The installation of Sea Harvest’s desalination plant has been completed and will be launched on Thursday, 22 March 2018. The multi-million rand investment, which includes desalination and reverse osmosis (RO), should ensure that the group can continue to operate and honour its commitment to delivering against stakeholder expectations.
Since the Western Cape was declared a drought-stricken region in 2016, Sea Harvest has reduced its fresh water consumption by 35% in an effort to alleviate the pressure on this precious resource.
According to Sea Harvest Operations Director, Terence Brown, the plant will have the capacity to supply the company’s operations at its Saldanha Bay plant with all the water needed.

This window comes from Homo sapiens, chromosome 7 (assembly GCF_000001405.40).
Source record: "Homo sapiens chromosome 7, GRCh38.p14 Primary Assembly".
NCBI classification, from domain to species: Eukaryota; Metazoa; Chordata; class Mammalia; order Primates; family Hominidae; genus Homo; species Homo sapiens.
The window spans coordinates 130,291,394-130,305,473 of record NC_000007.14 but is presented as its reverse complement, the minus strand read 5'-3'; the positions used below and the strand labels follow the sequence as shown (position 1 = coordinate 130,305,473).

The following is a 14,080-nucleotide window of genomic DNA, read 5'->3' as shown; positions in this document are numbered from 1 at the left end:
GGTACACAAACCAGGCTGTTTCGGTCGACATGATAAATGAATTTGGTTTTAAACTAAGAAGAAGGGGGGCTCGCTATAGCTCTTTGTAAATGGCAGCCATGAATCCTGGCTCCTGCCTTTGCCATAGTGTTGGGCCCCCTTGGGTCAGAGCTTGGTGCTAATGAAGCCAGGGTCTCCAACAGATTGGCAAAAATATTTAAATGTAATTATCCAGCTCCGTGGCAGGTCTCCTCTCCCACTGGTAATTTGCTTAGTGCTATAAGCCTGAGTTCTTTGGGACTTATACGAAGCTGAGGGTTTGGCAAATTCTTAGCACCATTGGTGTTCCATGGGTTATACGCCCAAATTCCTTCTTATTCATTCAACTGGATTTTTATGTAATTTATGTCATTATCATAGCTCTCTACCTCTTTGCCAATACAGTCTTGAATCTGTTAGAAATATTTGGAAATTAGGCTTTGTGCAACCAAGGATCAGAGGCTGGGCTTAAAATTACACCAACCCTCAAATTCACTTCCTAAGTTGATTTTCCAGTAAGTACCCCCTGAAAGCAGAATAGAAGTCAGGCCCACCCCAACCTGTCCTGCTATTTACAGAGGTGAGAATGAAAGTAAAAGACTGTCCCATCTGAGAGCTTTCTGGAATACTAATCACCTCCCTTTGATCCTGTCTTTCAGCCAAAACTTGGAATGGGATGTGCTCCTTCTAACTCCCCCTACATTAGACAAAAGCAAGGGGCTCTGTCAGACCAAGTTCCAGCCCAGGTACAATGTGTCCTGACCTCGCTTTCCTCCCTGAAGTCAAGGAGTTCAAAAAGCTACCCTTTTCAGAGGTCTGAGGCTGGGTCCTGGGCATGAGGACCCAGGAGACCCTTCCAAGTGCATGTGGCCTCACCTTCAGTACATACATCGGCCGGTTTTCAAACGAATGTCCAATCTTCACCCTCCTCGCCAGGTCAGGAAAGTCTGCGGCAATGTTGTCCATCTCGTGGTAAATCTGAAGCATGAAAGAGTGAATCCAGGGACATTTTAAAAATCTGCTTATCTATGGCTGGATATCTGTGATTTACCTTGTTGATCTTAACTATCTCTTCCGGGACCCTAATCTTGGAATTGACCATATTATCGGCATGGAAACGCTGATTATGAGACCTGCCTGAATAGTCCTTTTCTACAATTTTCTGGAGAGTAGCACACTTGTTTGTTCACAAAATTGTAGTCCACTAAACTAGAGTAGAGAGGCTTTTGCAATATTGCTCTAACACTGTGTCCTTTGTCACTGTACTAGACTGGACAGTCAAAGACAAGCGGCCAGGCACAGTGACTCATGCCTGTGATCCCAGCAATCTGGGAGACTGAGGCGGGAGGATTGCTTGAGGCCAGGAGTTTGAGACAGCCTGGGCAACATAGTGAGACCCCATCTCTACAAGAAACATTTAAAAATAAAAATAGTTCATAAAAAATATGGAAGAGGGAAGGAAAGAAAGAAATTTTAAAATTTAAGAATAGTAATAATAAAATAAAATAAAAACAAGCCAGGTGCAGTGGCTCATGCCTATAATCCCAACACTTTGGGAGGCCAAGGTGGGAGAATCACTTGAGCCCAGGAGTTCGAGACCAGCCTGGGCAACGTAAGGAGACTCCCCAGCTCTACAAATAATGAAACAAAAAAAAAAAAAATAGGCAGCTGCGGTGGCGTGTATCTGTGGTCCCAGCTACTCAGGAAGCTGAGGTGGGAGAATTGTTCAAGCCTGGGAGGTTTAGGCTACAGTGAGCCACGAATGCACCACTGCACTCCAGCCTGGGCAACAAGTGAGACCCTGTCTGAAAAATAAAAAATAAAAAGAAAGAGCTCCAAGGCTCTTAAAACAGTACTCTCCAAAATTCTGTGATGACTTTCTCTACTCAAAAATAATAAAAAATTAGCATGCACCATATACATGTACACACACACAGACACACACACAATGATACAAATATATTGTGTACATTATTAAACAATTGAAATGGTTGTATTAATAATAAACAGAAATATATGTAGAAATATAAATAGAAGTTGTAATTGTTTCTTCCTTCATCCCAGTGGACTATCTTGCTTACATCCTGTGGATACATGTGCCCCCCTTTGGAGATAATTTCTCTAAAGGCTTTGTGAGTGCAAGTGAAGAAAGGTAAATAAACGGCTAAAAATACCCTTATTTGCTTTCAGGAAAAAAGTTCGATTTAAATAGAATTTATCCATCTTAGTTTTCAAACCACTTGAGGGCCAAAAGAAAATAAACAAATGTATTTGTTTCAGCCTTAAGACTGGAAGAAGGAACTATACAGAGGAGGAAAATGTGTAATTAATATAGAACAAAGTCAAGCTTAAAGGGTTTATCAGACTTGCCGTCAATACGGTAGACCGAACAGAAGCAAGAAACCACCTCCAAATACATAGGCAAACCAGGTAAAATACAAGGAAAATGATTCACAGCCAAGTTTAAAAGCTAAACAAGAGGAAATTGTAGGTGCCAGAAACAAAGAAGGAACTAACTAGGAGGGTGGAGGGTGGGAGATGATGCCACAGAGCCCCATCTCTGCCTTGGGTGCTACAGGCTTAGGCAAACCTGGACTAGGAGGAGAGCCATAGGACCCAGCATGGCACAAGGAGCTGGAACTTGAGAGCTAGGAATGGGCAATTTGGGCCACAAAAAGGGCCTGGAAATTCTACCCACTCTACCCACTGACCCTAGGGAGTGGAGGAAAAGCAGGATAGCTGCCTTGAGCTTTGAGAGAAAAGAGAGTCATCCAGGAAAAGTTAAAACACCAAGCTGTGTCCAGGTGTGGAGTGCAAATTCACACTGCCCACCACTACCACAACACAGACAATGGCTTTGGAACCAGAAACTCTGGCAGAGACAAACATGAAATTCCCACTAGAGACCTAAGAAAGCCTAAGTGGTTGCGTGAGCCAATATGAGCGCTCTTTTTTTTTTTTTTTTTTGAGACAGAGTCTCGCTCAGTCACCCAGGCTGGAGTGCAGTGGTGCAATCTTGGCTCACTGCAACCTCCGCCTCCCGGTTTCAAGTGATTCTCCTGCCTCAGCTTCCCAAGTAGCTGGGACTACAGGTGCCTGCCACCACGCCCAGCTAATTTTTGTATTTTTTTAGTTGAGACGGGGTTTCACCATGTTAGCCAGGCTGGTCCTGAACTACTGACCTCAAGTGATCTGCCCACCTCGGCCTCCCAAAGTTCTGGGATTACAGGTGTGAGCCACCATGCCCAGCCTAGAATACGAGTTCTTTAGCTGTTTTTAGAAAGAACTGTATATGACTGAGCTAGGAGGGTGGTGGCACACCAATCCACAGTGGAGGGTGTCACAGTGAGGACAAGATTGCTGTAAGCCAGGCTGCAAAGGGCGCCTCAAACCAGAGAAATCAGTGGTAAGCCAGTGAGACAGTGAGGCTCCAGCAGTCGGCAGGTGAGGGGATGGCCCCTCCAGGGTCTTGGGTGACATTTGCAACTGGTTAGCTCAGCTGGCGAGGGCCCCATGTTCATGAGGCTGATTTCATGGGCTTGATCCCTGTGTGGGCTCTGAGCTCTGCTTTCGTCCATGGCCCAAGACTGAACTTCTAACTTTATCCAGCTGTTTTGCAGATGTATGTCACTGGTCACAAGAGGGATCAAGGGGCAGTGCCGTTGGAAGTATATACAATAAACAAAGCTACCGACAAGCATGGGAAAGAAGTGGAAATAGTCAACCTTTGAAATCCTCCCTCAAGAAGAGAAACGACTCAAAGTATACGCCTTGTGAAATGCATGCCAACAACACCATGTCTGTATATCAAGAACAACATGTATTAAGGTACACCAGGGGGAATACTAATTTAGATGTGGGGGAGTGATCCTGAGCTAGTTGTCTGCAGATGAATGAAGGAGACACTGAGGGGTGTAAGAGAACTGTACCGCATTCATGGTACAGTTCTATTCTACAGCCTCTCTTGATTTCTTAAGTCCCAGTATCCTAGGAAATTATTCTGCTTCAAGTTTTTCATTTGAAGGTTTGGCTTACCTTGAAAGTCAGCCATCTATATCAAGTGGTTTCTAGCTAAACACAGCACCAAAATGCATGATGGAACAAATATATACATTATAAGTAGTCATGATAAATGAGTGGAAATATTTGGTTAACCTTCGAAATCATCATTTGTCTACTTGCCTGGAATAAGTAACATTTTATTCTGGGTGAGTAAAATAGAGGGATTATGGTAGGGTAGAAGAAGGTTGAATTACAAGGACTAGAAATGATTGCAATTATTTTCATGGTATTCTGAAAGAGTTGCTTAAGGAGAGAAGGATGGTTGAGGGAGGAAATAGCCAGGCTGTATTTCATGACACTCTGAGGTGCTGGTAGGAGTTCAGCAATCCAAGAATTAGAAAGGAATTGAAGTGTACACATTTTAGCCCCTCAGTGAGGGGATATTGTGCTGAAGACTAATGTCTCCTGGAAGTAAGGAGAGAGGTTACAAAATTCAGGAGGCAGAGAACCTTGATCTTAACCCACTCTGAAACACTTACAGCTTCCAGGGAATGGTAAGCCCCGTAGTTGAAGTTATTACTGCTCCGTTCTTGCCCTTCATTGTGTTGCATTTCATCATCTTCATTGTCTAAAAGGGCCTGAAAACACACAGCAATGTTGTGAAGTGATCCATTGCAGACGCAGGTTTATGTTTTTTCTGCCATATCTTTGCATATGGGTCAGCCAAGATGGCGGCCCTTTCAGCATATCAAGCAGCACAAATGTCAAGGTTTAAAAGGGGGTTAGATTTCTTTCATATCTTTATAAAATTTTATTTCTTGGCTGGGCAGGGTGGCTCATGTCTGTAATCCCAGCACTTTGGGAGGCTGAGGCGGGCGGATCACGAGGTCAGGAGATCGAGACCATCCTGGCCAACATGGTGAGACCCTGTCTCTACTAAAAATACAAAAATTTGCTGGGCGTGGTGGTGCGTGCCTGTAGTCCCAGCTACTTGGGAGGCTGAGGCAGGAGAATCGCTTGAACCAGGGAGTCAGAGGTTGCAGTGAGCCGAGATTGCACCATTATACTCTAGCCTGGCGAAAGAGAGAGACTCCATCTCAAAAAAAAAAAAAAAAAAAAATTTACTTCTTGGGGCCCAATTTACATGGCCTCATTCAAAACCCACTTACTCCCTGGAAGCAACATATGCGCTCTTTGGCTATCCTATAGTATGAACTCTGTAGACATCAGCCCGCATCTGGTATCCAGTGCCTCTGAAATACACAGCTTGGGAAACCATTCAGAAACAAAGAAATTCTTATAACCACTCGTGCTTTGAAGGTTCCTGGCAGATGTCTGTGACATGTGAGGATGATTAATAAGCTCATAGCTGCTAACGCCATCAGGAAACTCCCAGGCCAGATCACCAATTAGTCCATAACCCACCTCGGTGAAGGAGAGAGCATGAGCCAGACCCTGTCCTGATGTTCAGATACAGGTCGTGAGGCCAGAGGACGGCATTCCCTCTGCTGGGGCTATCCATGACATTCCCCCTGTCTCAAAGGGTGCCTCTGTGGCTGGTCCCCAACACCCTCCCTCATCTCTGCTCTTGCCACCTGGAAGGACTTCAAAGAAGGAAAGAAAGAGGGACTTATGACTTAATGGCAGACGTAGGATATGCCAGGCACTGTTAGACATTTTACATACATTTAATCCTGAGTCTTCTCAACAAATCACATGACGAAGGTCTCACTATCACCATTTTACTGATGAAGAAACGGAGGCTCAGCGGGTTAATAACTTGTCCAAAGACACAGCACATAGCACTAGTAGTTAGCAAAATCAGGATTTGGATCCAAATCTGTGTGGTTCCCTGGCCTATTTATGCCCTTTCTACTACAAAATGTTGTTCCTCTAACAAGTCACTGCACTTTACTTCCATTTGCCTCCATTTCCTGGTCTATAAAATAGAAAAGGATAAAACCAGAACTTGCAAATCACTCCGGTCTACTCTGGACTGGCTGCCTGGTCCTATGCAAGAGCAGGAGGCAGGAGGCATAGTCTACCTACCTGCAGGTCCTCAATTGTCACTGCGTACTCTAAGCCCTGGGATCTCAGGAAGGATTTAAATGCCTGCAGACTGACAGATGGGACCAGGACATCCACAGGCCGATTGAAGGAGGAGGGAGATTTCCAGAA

“The most important deliverable of the plant is 1.15 ML of potable water per day. This will ensure that there is no disruption within our business should we reach ‘day zero’. In this way we can remain sustainable and profitable but most importantly protect jobs. Sea Harvest is the single largest employer within the Saldanha Bay Municipality (SBM). Anything that negatively affects our ability to operate will have dire consequences on the communities in and around which we operate. As a responsible corporate citizen, we have to do our best to prevent this from happening.”
Brown says that the quality of the water produced by the plant will meet the drinking water specification of the South African National Standard (SANS 241), which states the minimum requirements for potable water to be considered safe for human consumption.
Brown adds that, “The plant is designed in such a way that the quality of the water will be monitored continuously. In addition, the SBM will provide further quality assurance by testing the water to ensure compliance with the required standard.”
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